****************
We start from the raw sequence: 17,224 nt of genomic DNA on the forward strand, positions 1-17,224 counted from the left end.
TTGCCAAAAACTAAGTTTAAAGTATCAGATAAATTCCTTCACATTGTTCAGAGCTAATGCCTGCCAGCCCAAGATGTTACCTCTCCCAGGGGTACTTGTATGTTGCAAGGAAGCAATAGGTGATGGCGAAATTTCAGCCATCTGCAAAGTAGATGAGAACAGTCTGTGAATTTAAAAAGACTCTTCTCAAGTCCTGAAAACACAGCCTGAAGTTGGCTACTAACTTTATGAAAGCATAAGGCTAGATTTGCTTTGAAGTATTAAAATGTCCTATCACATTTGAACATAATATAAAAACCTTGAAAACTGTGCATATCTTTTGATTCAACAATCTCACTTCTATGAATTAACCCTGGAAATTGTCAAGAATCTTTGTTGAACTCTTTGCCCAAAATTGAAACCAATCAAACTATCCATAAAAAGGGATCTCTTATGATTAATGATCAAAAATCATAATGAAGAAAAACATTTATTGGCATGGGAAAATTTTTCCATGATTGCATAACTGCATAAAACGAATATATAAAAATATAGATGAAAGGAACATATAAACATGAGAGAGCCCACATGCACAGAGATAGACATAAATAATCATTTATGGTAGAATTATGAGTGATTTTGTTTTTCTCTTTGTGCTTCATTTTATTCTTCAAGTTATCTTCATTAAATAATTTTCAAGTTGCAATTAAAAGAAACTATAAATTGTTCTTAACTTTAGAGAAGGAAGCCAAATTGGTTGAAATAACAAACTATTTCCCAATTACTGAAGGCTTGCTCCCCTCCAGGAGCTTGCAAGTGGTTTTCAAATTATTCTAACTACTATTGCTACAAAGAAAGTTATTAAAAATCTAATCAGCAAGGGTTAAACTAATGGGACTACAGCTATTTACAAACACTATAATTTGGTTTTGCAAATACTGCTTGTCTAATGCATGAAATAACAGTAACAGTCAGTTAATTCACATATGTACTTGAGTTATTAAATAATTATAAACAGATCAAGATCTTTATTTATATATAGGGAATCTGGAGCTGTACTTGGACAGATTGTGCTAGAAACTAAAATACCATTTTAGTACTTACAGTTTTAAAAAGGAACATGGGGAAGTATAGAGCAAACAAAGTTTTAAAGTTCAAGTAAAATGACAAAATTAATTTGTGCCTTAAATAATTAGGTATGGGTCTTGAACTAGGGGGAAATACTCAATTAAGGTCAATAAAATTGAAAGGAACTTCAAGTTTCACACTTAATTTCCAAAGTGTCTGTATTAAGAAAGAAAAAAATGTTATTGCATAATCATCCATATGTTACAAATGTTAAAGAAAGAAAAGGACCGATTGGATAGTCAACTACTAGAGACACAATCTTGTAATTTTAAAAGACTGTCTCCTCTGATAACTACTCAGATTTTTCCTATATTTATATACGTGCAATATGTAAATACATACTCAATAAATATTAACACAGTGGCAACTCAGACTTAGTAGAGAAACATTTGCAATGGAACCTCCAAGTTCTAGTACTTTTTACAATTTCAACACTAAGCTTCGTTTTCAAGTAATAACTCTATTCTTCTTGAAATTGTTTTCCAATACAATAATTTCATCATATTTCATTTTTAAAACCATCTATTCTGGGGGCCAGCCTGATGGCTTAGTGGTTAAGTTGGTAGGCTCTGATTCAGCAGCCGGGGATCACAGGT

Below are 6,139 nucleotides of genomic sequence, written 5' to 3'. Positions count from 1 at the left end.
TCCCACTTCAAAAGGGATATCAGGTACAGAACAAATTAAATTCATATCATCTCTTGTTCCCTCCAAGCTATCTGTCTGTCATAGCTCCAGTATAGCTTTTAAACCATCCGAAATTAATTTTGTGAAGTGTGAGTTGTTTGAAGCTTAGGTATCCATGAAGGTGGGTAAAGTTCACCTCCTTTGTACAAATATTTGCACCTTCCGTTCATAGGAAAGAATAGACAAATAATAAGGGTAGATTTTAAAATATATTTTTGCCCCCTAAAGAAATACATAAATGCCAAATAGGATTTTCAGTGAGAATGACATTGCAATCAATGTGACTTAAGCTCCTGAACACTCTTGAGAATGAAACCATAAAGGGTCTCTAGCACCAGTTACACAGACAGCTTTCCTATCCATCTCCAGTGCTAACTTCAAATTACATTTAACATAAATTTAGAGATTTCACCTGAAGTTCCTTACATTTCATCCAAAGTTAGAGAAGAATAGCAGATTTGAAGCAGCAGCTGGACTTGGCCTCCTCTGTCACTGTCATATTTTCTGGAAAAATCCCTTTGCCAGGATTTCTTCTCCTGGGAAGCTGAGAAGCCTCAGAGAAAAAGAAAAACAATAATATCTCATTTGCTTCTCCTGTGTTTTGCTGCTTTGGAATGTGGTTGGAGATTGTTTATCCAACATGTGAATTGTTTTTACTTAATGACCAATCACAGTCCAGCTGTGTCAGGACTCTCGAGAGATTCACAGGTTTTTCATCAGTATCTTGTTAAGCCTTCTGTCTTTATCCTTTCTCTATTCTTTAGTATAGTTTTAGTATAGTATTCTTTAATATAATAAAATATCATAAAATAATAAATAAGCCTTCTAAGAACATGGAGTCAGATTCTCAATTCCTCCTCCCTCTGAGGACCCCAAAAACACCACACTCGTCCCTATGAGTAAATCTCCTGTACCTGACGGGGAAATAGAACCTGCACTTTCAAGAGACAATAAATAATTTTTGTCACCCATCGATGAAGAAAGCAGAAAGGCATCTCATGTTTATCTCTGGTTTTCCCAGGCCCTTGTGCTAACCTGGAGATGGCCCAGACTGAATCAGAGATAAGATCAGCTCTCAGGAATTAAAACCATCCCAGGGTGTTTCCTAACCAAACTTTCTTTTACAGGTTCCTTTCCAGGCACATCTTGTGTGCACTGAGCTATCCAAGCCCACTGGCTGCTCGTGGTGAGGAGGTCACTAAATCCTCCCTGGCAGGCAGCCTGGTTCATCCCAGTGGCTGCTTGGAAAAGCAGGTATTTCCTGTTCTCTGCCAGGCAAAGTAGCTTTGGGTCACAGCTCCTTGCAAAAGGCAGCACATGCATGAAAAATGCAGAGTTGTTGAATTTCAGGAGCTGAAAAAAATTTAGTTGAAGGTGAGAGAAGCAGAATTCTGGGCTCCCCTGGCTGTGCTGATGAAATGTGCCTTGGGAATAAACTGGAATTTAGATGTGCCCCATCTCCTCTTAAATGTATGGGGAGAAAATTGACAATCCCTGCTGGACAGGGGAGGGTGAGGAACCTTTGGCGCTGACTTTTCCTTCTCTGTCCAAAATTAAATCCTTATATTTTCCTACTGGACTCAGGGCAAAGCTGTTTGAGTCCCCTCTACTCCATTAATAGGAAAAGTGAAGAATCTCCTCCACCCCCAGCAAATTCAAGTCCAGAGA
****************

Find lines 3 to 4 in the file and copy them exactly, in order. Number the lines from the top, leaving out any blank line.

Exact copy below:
Below are 6,139 nucleotides of genomic sequence, written 5' to 3'. Positions count from 1 at the left end.
TCCCACTTCAAAAGGGATATCAGGTACAGAACAAATTAAATTCATATCATCTCTTGTTCCCTCCAAGCTATCTGTCTGTCATAGCTCCAGTATAGCTTTTAAACCATCCGAAATTAATTTTGTGAAGTGTGAGTTGTTTGAAGCTTAGGTATCCATGAAGGTGGGTAAAGTTCACCTCCTTTGTACAAATATTTGCACCTTCCGTTCATAGGAAAGAATAGACAAATAATAAGGGTAGATTTTAAAATATATTTTTGCCCCCTAAAGAAATACATAAATGCCAAATAGGATTTTCAGTGAGAATGACATTGCAATCAATGTGACTTAAGCTCCTGAACACTCTTGAGAATGAAACCATAAAGGGTCTCTAGCACCAGTTACACAGACAGCTTTCCTATCCATCTCCAGTGCTAACTTCAAATTACATTTAACATAAATTTAGAGATTTCACCTGAAGTTCCTTACATTTCATCCAAAGTTAGAGAAGAATAGCAGATTTGAAGCAGCAGCTGGACTTGGCCTCCTCTGTCACTGTCATATTTTCTGGAAAAATCCCTTTGCCAGGATTTCTTCTCCTGGGAAGCTGAGAAGCCTCAGAGAAAAAGAAAAACAATAATATCTCATTTGCTTCTCCTGTGTTTTGCTGCTTTGGAATGTGGTTGGAGATTGTTTATCCAACATGTGAATTGTTTTTACTTAATGACCAATCACAGTCCAGCTGTGTCAGGACTCTCGAGAGATTCACAGGTTTTTCATCAGTATCTTGTTAAGCCTTCTGTCTTTATCCTTTCTCTATTCTTTAGTATAGTTTTAGTATAGTATTCTTTAATATAATAAAATATCATAAAATAATAAATAAGCCTTCTAAGAACATGGAGTCAGATTCTCAATTCCTCCTCCCTCTGAGGACCCCAAAAACACCACACTCGTCCCTATGAGTAAATCTCCTGTACCTGACGGGGAAATAGAACCTGCACTTTCAAGAGACAATAAATAATTTTTGTCACCCATCGATGAAGAAAGCAGAAAGGCATCTCATGTTTATCTCTGGTTTTCCCAGGCCCTTGTGCTAACCTGGAGATGGCCCAGACTGAATCAGAGATAAGATCAGCTCTCAGGAATTAAAACCATCCCAGGGTGTTTCCTAACCAAACTTTCTTTTACAGGTTCCTTTCCAGGCACATCTTGTGTGCACTGAGCTATCCAAGCCCACTGGCTGCTCGTGGTGAGGAGGTCACTAAATCCTCCCTGGCAGGCAGCCTGGTTCATCCCAGTGGCTGCTTGGAAAAGCAGGTATTTCCTGTTCTCTGCCAGGCAAAGTAGCTTTGGGTCACAGCTCCTTGCAAAAGGCAGCACATGCATGAAAAATGCAGAGTTGTTGAATTTCAGGAGCTGAAAAAAATTTAGTTGAAGGTGAGAGAAGCAGAATTCTGGGCTCCCCTGGCTGTGCTGATGAAATGTGCCTTGGGAATAAACTGGAATTTAGATGTGCCCCATCTCCTCTTAAATGTATGGGGAGAAAATTGACAATCCCTGCTGGACAGGGGAGGGTGAGGAACCTTTGGCGCTGACTTTTCCTTCTCTGTCCAAAATTAAATCCTTATATTTTCCTACTGGACTCAGGGCAAAGCTGTTTGAGTCCCCTCTACTCCATTAATAGGAAAAGTGAAGAATCTCCTCCACCCCCAGCAAATTCAAGTCCAGAGA